I shared a quote with the group from a NJ job hunter who said, "Today is going to be the day that something is going to happen." That's optimism, for you! And a positive attitude.

What I recommended is that they take it one step further and approach each day with the attitude "Today I am going to make something happen." Even if it's just a tiny little step forward. Great oak trees come from tiny acorns.

Here are several ideas that surfaced for making something happen e…

Changing the Culture On A Big Scale

Lately, there is a lot of chatter in the blogosphere about changing corporate culture. Much of it is good, such as this piece by Peter Bregman.

But every so often, someone comes along and says he is going to lead a change in organizational culture on a very big scale. The person I'm thinking of is Lowell McAdam, the newly named CEO of Verizon Communications.

In many news articles yesterday (such as this one), the announcement was made by current CEO Ivan Seidenberg that McAdam would come over to Verizon after a highly successful run as the head of Verizon Wireless. McAdam said: "We will definitely try to bring that entrepreneurial culture from the wireless side into the wireline side." Why? He said that Verizon must adopt a more "entrepreneurial culture" in its shrinking land-line business.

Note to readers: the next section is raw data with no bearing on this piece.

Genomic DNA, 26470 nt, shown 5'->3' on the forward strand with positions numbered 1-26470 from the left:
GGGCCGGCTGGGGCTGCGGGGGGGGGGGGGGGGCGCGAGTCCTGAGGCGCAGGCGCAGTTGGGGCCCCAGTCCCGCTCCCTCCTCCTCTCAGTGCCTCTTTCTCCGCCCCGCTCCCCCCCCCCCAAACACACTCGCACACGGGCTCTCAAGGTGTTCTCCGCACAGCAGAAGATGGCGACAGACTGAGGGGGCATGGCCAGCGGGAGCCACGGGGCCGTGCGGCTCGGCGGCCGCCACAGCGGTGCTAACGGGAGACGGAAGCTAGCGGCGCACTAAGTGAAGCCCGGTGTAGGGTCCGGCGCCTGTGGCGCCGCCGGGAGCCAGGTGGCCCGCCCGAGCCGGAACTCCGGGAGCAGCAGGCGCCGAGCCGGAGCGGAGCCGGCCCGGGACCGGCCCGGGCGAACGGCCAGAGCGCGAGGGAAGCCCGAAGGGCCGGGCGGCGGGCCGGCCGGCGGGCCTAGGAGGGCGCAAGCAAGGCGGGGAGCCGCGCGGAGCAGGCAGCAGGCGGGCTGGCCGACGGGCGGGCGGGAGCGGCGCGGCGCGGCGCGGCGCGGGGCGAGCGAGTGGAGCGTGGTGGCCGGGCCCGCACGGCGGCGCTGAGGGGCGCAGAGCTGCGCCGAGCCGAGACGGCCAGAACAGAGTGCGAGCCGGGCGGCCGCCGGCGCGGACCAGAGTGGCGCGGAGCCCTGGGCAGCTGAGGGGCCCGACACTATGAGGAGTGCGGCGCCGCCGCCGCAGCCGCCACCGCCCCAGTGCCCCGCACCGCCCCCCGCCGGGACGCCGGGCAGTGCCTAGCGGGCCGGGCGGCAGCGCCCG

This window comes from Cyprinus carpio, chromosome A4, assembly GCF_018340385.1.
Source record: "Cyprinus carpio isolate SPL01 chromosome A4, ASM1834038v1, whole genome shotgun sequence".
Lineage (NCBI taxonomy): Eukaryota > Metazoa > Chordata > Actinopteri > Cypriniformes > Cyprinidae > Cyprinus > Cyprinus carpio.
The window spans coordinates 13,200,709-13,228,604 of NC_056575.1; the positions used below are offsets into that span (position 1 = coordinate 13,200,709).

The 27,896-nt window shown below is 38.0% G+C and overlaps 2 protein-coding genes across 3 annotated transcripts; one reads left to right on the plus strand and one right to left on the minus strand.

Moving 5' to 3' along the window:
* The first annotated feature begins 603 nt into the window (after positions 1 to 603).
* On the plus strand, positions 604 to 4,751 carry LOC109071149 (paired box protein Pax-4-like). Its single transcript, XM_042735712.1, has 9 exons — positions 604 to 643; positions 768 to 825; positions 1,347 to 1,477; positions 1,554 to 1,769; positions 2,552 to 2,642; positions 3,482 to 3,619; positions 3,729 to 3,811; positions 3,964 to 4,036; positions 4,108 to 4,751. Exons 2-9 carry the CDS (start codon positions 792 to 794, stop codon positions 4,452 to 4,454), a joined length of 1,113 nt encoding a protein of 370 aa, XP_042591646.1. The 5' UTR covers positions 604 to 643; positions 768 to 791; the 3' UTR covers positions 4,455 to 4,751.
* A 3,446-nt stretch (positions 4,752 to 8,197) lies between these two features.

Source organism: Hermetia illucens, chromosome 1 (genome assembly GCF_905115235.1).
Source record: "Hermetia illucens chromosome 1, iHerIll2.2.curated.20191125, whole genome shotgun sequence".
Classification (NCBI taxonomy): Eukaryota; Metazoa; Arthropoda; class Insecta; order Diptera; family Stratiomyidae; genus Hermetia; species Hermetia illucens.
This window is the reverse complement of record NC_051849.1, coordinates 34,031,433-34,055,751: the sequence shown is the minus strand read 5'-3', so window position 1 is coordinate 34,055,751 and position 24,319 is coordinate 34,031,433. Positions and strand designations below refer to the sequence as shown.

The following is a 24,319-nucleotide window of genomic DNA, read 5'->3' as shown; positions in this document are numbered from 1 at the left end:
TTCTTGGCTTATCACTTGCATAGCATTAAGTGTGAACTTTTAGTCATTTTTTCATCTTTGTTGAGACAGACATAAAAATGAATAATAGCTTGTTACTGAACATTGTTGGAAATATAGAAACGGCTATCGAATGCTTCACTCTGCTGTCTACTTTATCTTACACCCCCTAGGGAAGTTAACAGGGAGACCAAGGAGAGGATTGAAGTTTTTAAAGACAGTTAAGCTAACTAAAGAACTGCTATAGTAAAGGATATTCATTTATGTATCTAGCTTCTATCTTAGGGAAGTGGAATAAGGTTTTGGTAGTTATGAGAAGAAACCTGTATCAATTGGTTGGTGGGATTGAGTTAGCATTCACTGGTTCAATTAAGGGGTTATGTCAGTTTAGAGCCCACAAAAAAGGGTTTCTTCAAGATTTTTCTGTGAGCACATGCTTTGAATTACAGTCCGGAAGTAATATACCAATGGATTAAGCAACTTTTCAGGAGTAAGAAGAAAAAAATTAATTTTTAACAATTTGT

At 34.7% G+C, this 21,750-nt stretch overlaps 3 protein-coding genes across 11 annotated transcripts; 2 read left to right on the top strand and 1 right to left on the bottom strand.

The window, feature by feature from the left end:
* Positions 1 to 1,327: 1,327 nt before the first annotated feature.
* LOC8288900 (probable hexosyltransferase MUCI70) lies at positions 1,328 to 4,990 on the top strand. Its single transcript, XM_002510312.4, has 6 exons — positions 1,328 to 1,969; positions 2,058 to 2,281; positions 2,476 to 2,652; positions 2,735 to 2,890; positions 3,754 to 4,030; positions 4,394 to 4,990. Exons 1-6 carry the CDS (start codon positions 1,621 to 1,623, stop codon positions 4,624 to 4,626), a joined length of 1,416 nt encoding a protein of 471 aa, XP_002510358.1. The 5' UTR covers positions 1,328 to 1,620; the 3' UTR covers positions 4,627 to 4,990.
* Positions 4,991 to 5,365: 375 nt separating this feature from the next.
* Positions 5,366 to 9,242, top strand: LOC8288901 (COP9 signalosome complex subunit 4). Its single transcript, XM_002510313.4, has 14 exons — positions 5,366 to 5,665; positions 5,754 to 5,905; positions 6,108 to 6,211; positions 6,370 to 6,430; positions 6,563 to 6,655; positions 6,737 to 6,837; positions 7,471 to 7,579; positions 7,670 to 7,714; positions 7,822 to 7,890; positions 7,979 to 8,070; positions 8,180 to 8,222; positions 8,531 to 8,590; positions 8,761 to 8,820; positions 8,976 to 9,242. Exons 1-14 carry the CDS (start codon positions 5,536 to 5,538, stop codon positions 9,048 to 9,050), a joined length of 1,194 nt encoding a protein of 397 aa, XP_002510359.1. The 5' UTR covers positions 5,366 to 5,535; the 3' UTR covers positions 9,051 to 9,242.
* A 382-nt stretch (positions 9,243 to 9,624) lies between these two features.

There it is, the Big Scale Culture Change Project: How to bring the entrepreneurial culture from the wireless business into the wireline side, Verizon Communications, to cou…

Spirited Disobedience

What a synchronistic morning! The daily newsletter from Richard Rohr contained this line: